One of Melbourne’s most prominent snake catchers, Raymond Hoser, known as the “Snake Man”, has hit out at the term “dry bite”, calling them “rare as rockinghorse s**t”.

“Dozens of snake handlers have died thinking they were dry bites. These people getting bitten thinking there’s no pain but they just collapse and die,” he told news.com.au.

“Dry bites aren’t common. I want to know who came up with the bulls**t over dry bites.”

Mr Hoser, who has been running the educational snake show Snakebusters since 2006, said the chance of a dry bite “is basically zero”.

Mr Hoser said Queensland has a bad track record when it comes to snake catchers having accidents.

“Queensland is the worst. There’s handlers teaching other handlers who have no expertise whatsoever and they go out and catch snakes with metal tongs. It’s not good,” he said.

Despite Mr Pledger’s harrowing experience with the eastern brown, he said his eyes have been open to the risks.

“It’s good to get a wake-up call every now and again, but I don’t want one like this for a few more years,” he said.

CREDIT: news.com.au

 Nuisance Wildlife Removal, Inc. is very well known in the community as the GO-TO expert with the highest experience level in solving difficult insect and pest infestations efficiently and easily. We employ advanced technology such as thermographic cameras and Go-pro technology. This reduces the amount of damage to your structure and this will reduce the overall cost of your project.  

 

Southern Florida’s Four Venomous Snake Species

Southern Florida’s Four Venomous Snake Species [Native]

There are four venomous snakes that flourish in central and southern Florida, namely the eastern diamondback, the eastern coral snake, the dusky pygmy rattlesnake and the Florida cottonmouth, also known as the water moccasin.

 Florida offers ideal weather conditions and habitat for dozens of snake species, but only four of those snake species are classified as venomous. Venomous snakes inject venom when they bite. Although venomous snakes are often described as poisonous, venomous snakes aren’t actually poisonous since poison must be ingested rather than injected. Technically, there’s no such thing as a poisonous snake. Venomous snakes, on the other hand, are dangerous and should be avoided.

Florida residents shouldn’t be overly concerned about non-venomous snakes, but it’s important to note that it can be difficult to distinguish between the previously mentioned venomous snakes and certain non-venomous snake species. It should also be mentioned that north Florida is home to the timber rattlesnake and the copperhead.

Eastern Diamondback Rattlesnake

The eastern diamondback rattlesnake is the largest venomous snake species in the United States. The average length of an eastern diamondback is between five and six feet. This dangerous venomous snake will strike from a classic coiled position and can extend half of its body length to reach a target. Never go near an eastern diamondback to avoid serious injury.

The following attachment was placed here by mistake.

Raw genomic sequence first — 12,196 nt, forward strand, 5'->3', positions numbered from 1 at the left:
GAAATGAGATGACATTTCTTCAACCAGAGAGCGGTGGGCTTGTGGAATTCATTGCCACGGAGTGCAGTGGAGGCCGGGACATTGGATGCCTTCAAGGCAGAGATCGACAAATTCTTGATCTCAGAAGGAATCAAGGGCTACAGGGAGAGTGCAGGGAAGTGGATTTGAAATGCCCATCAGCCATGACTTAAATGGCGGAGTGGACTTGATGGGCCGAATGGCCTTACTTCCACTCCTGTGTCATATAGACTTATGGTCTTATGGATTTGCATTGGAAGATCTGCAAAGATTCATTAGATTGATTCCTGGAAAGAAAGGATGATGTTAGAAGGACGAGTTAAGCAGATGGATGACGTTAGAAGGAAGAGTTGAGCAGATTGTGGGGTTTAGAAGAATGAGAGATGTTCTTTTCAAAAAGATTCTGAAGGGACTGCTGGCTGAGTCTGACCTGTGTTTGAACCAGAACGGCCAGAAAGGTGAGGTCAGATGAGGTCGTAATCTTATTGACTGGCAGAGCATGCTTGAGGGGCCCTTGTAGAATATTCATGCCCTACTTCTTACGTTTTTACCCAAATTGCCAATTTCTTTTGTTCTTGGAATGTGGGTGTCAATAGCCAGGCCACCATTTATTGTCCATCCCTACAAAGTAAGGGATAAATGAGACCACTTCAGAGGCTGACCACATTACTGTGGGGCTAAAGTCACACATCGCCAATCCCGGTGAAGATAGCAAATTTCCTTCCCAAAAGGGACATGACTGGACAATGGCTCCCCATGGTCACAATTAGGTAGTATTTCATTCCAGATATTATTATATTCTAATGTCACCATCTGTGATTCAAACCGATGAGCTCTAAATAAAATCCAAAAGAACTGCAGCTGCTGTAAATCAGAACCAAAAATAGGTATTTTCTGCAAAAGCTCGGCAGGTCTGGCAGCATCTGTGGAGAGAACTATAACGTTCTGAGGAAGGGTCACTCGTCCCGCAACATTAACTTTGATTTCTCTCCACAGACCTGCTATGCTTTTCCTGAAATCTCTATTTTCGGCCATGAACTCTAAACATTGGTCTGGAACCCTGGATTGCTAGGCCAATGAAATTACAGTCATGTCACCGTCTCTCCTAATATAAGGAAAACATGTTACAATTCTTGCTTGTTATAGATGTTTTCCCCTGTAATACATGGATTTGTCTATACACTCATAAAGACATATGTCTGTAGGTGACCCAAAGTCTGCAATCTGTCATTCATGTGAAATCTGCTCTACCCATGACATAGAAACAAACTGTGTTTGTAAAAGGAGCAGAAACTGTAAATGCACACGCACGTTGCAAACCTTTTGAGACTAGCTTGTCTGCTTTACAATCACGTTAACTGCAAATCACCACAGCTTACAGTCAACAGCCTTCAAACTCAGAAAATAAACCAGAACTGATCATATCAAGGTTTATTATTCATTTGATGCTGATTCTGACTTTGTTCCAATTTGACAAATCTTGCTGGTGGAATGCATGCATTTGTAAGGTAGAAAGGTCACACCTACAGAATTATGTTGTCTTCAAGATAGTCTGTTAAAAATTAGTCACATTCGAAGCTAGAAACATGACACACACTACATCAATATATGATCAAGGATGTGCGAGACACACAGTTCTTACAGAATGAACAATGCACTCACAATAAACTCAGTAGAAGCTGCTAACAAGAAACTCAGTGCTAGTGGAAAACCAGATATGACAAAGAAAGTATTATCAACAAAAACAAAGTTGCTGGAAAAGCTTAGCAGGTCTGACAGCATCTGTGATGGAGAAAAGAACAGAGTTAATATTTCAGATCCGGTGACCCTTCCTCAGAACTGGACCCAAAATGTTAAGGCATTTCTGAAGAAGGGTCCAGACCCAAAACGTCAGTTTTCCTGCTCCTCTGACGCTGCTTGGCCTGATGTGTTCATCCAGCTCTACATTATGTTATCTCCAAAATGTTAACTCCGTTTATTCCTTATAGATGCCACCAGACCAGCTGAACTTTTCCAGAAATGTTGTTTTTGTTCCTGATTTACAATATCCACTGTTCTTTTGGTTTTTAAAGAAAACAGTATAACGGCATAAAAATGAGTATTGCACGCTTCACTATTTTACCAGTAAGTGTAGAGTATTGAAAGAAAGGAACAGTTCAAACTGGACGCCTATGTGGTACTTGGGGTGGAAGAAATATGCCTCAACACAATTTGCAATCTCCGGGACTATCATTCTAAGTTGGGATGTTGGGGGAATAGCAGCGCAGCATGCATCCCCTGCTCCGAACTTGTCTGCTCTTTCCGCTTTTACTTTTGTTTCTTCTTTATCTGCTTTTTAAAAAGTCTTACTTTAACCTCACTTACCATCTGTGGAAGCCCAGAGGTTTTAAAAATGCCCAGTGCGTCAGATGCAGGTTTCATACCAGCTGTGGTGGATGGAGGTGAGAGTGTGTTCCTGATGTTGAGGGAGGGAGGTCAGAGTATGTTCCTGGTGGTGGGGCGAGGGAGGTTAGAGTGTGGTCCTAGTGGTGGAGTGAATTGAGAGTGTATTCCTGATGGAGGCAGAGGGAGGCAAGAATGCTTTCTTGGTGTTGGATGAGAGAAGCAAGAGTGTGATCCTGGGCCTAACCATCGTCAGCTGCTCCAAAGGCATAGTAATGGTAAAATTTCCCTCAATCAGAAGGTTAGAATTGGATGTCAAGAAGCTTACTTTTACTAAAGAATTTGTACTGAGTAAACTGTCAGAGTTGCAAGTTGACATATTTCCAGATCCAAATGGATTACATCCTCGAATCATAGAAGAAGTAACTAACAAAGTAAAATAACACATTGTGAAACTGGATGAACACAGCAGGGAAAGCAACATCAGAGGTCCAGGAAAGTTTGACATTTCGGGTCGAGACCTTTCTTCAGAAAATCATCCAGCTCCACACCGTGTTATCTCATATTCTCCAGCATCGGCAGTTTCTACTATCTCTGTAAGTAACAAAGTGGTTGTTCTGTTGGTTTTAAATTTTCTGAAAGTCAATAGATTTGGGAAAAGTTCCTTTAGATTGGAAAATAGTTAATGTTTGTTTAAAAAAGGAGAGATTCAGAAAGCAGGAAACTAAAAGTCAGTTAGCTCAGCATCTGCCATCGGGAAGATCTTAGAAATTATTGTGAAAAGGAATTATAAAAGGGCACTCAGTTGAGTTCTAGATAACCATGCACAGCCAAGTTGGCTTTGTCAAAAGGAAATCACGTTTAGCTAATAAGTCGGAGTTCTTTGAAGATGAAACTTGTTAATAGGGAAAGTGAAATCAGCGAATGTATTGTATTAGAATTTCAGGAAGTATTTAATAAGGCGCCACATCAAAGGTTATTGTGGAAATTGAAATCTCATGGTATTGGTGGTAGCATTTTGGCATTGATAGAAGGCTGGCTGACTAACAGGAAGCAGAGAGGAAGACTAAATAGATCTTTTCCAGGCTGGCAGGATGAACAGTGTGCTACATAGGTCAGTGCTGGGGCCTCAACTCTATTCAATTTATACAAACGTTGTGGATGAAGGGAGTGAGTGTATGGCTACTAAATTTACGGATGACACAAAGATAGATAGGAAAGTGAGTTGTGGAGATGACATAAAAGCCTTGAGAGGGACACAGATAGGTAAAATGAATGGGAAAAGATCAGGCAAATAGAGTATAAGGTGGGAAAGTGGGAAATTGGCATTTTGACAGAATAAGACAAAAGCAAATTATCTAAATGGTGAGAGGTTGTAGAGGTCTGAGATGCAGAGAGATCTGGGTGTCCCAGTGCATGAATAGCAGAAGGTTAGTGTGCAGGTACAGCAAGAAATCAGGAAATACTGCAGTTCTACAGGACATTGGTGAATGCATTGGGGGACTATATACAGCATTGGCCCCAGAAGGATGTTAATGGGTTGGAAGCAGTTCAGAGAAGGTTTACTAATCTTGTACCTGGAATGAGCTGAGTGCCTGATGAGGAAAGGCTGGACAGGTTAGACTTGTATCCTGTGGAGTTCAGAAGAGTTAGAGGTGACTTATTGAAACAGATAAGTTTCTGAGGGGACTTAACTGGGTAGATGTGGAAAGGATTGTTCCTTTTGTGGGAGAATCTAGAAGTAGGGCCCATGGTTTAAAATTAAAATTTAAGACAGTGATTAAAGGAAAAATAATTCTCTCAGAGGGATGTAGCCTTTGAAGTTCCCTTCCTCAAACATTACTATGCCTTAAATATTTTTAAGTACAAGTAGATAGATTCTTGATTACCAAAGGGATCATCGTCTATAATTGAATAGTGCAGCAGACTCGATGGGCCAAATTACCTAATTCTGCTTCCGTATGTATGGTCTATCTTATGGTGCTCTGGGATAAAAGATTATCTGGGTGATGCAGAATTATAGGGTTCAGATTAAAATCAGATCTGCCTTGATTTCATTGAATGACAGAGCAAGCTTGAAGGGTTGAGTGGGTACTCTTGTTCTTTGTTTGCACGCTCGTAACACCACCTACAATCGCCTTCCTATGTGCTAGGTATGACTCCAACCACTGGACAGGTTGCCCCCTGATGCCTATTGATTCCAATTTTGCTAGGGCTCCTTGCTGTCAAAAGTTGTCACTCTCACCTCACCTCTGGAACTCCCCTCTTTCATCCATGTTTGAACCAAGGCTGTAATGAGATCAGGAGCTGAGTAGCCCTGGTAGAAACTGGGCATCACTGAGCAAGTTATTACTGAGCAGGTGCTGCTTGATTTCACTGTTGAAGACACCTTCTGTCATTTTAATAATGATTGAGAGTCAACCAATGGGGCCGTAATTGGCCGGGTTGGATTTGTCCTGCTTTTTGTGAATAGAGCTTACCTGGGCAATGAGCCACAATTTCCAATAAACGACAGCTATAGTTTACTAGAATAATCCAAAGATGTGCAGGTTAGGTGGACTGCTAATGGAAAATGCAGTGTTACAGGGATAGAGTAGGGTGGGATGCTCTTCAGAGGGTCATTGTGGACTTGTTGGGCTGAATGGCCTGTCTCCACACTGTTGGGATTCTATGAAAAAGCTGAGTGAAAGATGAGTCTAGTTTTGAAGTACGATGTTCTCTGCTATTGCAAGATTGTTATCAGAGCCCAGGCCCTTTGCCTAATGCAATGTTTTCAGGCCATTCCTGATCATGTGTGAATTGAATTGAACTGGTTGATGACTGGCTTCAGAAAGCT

Eastern Coral Snake

The eastern coral snake is distinguished by a red and yellow coloration pattern. The venom of the eastern coral snake is neurotoxic, affecting the nervous system and causing paralysis of the diaphragm.

Dusky Pygmy Rattlesnake

The dusky pygmy rattlesnake is a small rattlesnake with an average length of between 15 and 22 inches. The rattle is so small it sounds like a buzzing insect. This venomous snake is gray with colored blotches running along its back. The venom of the dusky pygmy rattlesnake is painful but not lethal. This particular snake accounts for more Florida snakebites than any other venomous snake species.

Florida Cottonmouth

Also known as a water moccasin, the Florida cottonmouth is a venomous water snake. This dangerous venomous snake is characterized by its solid dull black or patterned coloration. The most common way to identify a water moccasin is to watch for the black eye line running from the side of the snake’s eye and down the side of its head. Even baby cottonmouths have this distinctive eye line.

Florida Cottonmouth

Hiring a Snake Professional

Hiring a Snake Professional

What should you do when you realize that you’ve got a snake problem? Perhaps the lush vegetation around your home or business is attracting rats, mice and other rodents. Snakes like to dine on birds and rodents. One of those snakes might even slip through a crack or tiny hole to enter your attic and hunt down the rats and mice that are living in the walls and floors of your home or business.

Snake had receded into a dark area in the walls of the home. The Go-Pro camera technology was used to secure its location and capture the snake for removal.

 

You could purchase a snake trap, but that never seems to work. What should you do? Well, like most professional services, it usually saves money in the long run to have an experienced professional do the job right the first time. Not only can a licensed and certified snake removal and control expert eliminate the rodents and snakes from your home or business, they can professionally seal your building so that wild animal can’t get back inside.

Free Onsite Inspections

It’s important to understand what attracts snakes and other wild animals. Nuisance Wildlife Removal, Inc. will complete a free onsite inspection and recommend strategies that rodents and snakes find unacceptable. Snakes are searching for food, water and the hospitality of suitable habitat. In the meantime, how are you going to get those snakes out of your home, business, shed, garage, or outbuilding?